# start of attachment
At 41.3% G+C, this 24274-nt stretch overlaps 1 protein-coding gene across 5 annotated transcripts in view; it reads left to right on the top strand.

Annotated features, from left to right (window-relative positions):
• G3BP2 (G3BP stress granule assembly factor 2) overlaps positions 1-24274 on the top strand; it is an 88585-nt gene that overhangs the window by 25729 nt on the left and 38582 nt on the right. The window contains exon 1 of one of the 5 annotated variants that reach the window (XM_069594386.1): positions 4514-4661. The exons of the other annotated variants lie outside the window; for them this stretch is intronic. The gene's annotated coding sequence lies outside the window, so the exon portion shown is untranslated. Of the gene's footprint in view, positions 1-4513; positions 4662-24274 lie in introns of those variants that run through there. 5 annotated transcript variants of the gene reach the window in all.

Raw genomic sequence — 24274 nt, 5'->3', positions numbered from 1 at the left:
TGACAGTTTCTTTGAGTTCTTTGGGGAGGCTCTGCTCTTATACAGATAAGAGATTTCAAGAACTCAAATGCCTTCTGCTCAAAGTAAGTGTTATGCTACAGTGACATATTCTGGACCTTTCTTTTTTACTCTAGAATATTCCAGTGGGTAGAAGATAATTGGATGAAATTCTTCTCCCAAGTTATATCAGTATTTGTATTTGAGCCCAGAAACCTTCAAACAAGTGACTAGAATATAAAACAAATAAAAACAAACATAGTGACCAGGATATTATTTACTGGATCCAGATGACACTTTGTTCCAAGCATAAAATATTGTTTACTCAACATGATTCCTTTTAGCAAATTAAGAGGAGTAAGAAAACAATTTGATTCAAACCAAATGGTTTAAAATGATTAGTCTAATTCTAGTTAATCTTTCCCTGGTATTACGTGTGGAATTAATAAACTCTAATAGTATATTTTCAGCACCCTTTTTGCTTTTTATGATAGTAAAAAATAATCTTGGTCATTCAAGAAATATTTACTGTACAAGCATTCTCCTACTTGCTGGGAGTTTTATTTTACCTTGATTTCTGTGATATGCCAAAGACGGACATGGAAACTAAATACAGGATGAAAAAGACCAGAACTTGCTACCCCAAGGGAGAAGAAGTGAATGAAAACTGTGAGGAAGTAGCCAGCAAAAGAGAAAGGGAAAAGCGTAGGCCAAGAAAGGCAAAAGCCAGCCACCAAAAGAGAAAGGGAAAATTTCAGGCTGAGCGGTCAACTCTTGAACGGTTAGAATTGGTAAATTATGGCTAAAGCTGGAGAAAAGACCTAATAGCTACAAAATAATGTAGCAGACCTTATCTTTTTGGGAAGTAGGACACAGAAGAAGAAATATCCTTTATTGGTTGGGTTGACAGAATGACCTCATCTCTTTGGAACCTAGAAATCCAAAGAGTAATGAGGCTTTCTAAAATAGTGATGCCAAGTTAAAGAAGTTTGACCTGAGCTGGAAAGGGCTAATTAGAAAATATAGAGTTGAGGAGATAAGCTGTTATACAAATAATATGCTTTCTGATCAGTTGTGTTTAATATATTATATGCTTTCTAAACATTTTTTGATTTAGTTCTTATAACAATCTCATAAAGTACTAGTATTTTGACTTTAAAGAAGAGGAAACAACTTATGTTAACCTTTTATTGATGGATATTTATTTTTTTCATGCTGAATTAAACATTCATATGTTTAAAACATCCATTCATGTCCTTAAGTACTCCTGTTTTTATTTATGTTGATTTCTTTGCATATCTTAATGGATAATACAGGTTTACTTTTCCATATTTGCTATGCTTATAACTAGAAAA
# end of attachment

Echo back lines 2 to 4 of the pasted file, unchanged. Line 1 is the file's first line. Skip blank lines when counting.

Annotated features, from left to right (window-relative positions):
• G3BP2 (G3BP stress granule assembly factor 2) overlaps positions 1-24274 on the top strand; it is an 88585-nt gene that overhangs the window by 25729 nt on the left and 38582 nt on the right. The window contains exon 1 of one of the 5 annotated variants that reach the window (XM_069594386.1): positions 4514-4661. The exons of the other annotated variants lie outside the window; for them this stretch is intronic. The gene's annotated coding sequence lies outside the window, so the exon portion shown is untranslated. Of the gene's footprint in view, positions 1-4513; positions 4662-24274 lie in introns of those variants that run through there. 5 annotated transcript variants of the gene reach the window in all.

Raw genomic sequence — 24274 nt, 5'->3', positions numbered from 1 at the left: